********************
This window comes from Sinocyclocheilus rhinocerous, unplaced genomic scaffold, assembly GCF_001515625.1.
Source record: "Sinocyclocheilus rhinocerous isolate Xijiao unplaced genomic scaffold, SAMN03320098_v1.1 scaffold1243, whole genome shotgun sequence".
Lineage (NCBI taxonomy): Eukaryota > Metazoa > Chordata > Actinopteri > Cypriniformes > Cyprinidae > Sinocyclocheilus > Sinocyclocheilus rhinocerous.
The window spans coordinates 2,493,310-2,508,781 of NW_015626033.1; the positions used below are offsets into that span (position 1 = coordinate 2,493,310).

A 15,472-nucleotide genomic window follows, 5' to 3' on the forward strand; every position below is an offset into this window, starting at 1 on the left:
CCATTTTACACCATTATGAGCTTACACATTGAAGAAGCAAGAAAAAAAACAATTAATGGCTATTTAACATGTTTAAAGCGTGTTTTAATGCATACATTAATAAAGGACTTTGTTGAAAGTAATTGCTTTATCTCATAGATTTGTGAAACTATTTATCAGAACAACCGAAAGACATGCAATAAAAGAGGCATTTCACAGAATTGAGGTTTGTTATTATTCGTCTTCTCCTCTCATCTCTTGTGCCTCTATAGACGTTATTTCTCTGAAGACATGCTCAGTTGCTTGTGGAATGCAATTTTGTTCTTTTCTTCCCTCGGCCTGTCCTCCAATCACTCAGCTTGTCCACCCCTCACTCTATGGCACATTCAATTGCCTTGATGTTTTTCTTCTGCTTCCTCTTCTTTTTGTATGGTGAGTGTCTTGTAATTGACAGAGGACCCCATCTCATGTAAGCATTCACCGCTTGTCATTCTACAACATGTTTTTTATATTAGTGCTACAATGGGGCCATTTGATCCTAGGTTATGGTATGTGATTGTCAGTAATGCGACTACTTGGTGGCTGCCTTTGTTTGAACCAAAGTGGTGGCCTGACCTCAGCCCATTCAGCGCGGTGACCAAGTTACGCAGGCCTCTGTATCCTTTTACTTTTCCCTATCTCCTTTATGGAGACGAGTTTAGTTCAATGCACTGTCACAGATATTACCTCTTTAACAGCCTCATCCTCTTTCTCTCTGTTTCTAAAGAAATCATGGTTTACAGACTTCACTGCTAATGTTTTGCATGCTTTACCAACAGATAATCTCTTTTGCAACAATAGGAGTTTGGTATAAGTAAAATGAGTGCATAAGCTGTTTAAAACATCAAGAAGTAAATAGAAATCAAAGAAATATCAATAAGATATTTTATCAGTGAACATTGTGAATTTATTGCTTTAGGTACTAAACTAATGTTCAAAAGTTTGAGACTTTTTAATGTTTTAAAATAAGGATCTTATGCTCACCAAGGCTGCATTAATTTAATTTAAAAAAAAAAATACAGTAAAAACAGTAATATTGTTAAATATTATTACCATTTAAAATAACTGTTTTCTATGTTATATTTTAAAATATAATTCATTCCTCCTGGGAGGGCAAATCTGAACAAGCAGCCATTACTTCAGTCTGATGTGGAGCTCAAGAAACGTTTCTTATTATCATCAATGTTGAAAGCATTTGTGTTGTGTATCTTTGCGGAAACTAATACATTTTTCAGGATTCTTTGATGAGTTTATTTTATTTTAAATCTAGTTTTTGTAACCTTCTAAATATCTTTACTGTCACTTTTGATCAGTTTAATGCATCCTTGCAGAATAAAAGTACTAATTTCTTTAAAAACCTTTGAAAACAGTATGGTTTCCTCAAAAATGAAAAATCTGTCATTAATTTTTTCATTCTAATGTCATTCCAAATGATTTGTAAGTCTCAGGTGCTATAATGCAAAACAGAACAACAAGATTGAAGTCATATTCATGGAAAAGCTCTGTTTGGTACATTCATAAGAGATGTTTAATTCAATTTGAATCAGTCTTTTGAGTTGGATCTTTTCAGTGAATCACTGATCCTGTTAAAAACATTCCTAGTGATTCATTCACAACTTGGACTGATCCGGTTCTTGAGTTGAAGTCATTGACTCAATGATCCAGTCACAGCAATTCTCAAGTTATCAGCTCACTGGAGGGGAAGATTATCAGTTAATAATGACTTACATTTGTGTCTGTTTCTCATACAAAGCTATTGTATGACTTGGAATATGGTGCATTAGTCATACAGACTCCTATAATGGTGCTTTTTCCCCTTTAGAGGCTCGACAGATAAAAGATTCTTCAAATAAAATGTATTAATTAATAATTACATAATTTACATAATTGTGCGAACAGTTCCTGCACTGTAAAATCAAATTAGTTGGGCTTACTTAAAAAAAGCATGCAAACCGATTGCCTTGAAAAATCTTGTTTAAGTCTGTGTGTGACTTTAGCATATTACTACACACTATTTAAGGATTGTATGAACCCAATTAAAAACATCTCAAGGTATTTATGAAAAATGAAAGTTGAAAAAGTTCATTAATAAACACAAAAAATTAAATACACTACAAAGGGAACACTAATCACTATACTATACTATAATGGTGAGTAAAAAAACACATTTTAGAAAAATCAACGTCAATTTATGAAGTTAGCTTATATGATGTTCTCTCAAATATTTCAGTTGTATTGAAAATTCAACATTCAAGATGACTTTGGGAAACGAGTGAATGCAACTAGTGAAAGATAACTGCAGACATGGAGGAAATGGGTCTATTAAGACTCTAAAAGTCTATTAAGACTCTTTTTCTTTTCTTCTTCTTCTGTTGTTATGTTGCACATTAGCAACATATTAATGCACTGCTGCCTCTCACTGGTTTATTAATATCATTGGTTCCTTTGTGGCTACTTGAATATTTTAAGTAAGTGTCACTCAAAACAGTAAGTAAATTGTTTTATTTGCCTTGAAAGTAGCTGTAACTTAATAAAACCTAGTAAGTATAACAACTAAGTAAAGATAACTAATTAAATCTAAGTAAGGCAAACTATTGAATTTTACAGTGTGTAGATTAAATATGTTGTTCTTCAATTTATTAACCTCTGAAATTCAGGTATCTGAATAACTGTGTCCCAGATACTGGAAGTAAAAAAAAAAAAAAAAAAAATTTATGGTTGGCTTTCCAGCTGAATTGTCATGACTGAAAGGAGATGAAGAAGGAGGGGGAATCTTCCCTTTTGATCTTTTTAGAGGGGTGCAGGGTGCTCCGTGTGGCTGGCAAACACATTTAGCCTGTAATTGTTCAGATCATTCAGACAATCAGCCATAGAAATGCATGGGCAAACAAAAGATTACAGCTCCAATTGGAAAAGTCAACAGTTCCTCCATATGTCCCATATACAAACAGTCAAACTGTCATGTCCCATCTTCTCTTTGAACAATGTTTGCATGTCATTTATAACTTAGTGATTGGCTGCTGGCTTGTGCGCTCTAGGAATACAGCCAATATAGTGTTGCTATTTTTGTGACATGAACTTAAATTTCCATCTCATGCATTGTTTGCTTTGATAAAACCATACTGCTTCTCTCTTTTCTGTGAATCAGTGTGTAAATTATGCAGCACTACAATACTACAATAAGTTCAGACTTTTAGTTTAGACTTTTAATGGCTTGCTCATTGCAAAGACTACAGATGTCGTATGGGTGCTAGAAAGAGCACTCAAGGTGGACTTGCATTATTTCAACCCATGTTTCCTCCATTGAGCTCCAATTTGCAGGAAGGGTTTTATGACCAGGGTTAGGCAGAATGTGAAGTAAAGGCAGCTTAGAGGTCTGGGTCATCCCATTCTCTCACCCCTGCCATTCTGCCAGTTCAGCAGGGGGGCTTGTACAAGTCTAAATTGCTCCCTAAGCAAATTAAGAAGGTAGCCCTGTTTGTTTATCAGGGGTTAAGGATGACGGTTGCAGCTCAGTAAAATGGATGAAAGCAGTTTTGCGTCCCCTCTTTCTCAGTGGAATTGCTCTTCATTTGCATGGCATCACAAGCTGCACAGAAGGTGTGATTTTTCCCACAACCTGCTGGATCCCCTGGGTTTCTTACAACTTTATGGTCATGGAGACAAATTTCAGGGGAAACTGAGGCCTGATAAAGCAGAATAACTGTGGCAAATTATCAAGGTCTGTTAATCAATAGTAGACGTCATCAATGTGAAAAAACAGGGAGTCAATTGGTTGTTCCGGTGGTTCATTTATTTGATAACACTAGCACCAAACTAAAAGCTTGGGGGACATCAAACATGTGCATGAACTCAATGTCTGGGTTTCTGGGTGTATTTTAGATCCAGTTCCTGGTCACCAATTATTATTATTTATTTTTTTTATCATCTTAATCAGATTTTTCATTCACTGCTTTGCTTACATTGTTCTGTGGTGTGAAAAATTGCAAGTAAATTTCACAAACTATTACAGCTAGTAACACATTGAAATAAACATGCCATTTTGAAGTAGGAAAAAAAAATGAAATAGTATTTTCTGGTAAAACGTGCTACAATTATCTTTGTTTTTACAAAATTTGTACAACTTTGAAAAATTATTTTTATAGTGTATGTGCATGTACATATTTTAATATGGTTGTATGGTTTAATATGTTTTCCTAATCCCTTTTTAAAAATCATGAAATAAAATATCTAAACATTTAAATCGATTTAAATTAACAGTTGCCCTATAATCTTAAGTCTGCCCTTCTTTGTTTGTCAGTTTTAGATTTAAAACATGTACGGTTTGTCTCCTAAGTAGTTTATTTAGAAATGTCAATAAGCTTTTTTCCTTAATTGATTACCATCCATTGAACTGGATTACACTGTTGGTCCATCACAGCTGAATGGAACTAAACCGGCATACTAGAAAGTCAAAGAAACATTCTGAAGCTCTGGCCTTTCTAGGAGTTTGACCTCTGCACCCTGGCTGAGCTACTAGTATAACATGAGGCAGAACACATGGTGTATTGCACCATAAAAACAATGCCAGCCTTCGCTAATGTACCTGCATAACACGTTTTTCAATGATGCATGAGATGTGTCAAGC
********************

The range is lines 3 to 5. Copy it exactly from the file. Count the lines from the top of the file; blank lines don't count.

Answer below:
Lineage (NCBI taxonomy): Eukaryota > Metazoa > Chordata > Actinopteri > Cypriniformes > Cyprinidae > Sinocyclocheilus > Sinocyclocheilus rhinocerous.
The window spans coordinates 2,493,310-2,508,781 of NW_015626033.1; the positions used below are offsets into that span (position 1 = coordinate 2,493,310).

A 15,472-nucleotide genomic window follows, 5' to 3' on the forward strand; every position below is an offset into this window, starting at 1 on the left: